20 April 2006

Harpers Ferry and Antietam

On the 11th we drove out to Harpers Ferry and then onto Antietam. Harpers Ferry is a very cool place. A good portion of it is preserved in its original condition, right down to the cobblestone streets. This is part of what the National Park Services Official Map and Guide to Harper’s Ferry Park says:

“Understanding the Past
The history of Harpers Ferry has few parallels in the American drama. It is more than one event, one date, or one individual. It is multi-layered, involving a diverse number of people and events, decisions and actions that influenced the course of our nation’s history. Harpers Ferry witnessed the first successful application of interchangeable parts, the arrival of the first successful American railroad, John Brown’s attack on slavery, the largest surrender of Federal troops during the Civil War, and the education of former slaves in one of the earliest integrated schools in the United States.”

I tried to find a better way to explain the immense amount of history to have taken place in Harpers Ferry, but they summed it up better than I ever could have. http://www.nps.gov/hafe/ They have several of their buildings that are open as ‘living history’ displays. This means that they have restored the buildings to as close to what they would have looked like in 19th century as they could, they also have people dressed in period clothing to tell you about the history of the place and how life would have been then. It’s pretty cool.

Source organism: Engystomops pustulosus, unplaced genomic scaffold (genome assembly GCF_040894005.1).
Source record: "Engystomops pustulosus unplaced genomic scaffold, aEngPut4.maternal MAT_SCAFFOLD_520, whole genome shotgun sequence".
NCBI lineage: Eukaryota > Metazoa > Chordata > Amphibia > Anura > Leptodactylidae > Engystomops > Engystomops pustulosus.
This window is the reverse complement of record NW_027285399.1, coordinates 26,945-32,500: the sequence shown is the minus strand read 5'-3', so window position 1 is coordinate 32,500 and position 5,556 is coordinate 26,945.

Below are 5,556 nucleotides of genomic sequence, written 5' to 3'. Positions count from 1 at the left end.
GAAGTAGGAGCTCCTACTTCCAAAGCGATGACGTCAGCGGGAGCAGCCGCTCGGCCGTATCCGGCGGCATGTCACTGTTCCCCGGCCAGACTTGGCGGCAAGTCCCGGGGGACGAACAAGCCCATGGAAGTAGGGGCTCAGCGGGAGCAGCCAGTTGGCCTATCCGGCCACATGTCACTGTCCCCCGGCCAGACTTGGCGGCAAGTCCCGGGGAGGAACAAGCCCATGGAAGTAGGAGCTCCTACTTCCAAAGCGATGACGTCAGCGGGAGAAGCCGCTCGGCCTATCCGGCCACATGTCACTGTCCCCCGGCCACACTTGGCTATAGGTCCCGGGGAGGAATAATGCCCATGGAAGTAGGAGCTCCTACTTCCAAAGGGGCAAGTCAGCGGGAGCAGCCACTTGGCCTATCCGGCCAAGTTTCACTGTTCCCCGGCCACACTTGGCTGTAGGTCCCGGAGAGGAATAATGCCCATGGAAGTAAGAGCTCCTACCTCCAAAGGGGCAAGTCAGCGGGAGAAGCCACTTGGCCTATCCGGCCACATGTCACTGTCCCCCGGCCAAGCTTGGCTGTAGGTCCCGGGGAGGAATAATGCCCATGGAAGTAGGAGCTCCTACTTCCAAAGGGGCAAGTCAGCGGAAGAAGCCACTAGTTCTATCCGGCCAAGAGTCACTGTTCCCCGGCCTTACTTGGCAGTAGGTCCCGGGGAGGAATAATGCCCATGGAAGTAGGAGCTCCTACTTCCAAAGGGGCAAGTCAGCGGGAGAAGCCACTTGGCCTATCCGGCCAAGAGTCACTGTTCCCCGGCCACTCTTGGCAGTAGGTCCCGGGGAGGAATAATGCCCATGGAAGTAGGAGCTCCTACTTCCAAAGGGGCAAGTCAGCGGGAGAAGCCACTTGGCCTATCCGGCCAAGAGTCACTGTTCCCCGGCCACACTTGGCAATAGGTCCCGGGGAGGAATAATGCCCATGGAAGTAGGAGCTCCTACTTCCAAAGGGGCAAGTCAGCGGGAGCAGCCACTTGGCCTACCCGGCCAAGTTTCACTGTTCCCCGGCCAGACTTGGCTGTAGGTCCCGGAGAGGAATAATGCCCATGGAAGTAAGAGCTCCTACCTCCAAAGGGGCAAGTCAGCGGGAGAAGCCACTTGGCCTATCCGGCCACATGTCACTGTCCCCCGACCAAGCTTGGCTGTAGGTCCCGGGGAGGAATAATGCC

From Harpers Ferry we drove to Antietam Battlefield. http://www.nps.gov/anti/ A handout we received from one of the Rangers has this to say about Harpers Ferry to Antietam (provided by the National Park Service, U.S. Department of Interior):

“Desperate Race”
On September 17, 1862, Confederate troops under General A.P. Hill raced desperately from Harpers Ferry toward Sharpsburg, MD. Their objective: to reinforce the Army of Northern Virginia near the banks of Antietam Creek. They reached their goal in late afternoon. Their help brought the Federal forces to a standstill. The confederate army escaped, and lived, to fight again.

Hill’s infantry completed their 17 mile march in less than 8 hours. Today you may drive from Harpers Ferry to Antietam in about thirty minutes. Along the way you will pass the battlefield of Schoolhouse Ridge, where Stonewall Jackson’s brilliant maneuvers forced the Union garrison’s quick surrender.”

And that was just the drive between the two places, Antietam Battlefield itself is incredible. The stories and talks that the Rangers tell are really worth listening to, be sure to stop first at the visitor center to catch the film they have then take in one of the Ranger talks before you drive the battlefield.

Probably the story that sticks out the most for me is either the one about having to drill holes in the church floor, being used as a hospital, to let the blood that was starting to puddle and run like rivers on the floor, or the story about the soldier who crossed the sunken road not knowing it was the sunken road. He also didn’t know it was bodies he was walking across. There are parts of the sunken road that are deeper than I am tall and the road was stacked so high with bodies that it didn’t look like it was sunken at all.

It’s pretty incredible to stand in these places and to be able to picture in your head what the different Armies were up against at different times and in different places. It goes back and forth, you stand on the Union side, then move over to the confederate side and at different times and in different places you have to wonder what some of these General’s were thinking.

That’s it for this post, I’m really behind and trying to catch up, my internet connection isn’t great and sometimes doesn’t work, so I’m getting this stuff in as I can.